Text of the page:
Selling merchandise based on a viral video is another easy way for stars to make money off of their catchphrases and actions. “You essentially turn into a brand with this one piece of content,” said Fisher to Time. Kylie Jenner, for example, launches two “rise and shine” hoodies after the viral video circulated around TikTok, YouTube and Twitter. The hoodies were sold on her personal shop for $65 each, and both hoodies sold out almost immediately. Actress Keke Palmer has also started selling a line of merchandise on her website based off of her viral “Sorry to this man” meme. She’s selling T-shirts, hoodies, and hats for upwards of $55 to respond to the reaction from fans, as the video has now been viewed close to 400,000 times. Both memes from Jenner and Palmer have also inspired other hilarious memes all over social media, some working their way into songs.

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Staying Relevant

Another integral part of going viral, and staying relevant, is creating original, unique content. Russell Horning, also known as the Backpack Kid, is no stranger to this branch of virality. Horning, who created his signature dance move, “The Floss” is known for popularizing the move. He shot to stardom when he did the dance on Saturday Night Live during a performance by Katy Perry in 2016. After posting his videos “flossing,” Horning’s audience got a huge boost when Rihanna re-posted one of his clips. The video game Fortnite even featured The Floss as a dance upgrade. This has sparked controversy, as Horning has sued Fortnite, hoping to gain money off the dance he made famous. This is where virality can go wrong– money can be a pain point while building a career if your viral ideas start to be picked up by other entities. 

For some stars, virality is the easy part. It’s what comes next that can be hard: how does one keep up with their momentum after going viral? Three years after her episode on Dr. Phil, Bregoli went from an out-of-control teenager to a successful, young female rapper using the name “Bhad Bhabie.” From her meme to her rap career, Bregoli has gained millions of dollars in endorsement deals, millions of followers on social media, and several hit songs that have launched her brand. After becoming an overnight sensation from her Dr. Phil appearance, not many people would have thought Bregoli could gain a highly lucrative career as an artist and influencer. As her video and catchphrase kept gaining traction, Bregoli had an audience– but how did she keep it?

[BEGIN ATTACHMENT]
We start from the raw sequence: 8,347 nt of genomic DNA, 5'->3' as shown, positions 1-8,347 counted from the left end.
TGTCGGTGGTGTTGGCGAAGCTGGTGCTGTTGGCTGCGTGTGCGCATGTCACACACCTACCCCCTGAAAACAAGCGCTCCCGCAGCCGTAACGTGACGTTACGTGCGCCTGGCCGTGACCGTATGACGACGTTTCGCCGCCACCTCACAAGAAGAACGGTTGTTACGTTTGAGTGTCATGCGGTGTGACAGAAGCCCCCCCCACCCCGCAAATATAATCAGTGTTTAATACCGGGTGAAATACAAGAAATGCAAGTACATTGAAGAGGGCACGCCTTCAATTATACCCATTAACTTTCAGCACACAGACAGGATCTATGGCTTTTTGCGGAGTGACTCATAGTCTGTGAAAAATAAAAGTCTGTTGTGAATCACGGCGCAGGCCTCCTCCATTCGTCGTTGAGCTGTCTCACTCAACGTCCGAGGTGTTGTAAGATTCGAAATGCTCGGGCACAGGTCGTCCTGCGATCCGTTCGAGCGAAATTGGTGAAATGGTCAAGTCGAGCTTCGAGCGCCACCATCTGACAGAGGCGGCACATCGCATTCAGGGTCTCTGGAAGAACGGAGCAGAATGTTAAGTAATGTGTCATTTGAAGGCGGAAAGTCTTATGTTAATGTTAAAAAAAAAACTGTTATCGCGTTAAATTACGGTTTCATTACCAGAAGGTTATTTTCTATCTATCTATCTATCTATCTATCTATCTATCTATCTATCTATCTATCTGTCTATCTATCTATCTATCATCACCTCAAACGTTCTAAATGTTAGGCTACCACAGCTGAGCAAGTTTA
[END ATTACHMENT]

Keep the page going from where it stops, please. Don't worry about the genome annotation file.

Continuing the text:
A key to creating a career out of virality is staying relevant. For Bregoli, keeping her name in the headlines– whether good or bad– was a key to getting her signed to a label and building a solid fan base. According to Entrepreneur, “the difference between a fad and a sustainable career lies in staying relevant.” In order to have time to develop a career after going viral, influencers need to stay relevant enough to put out quality music, merchandise, YouTube videos or other content. A viral video cannot sustain an online legacy for long. Similarly, being consistent is important to foster a successful career, gain a loyal and authentic following and solidify a reputation. To stay relevant, stars will:

  • Follow a consistent posting schedule on social media.
  • Work with relevant brands.
  • Post consistent videos on YouTube.
  • Release quality music or content on a consistent level.

This article was written by Selena Ponton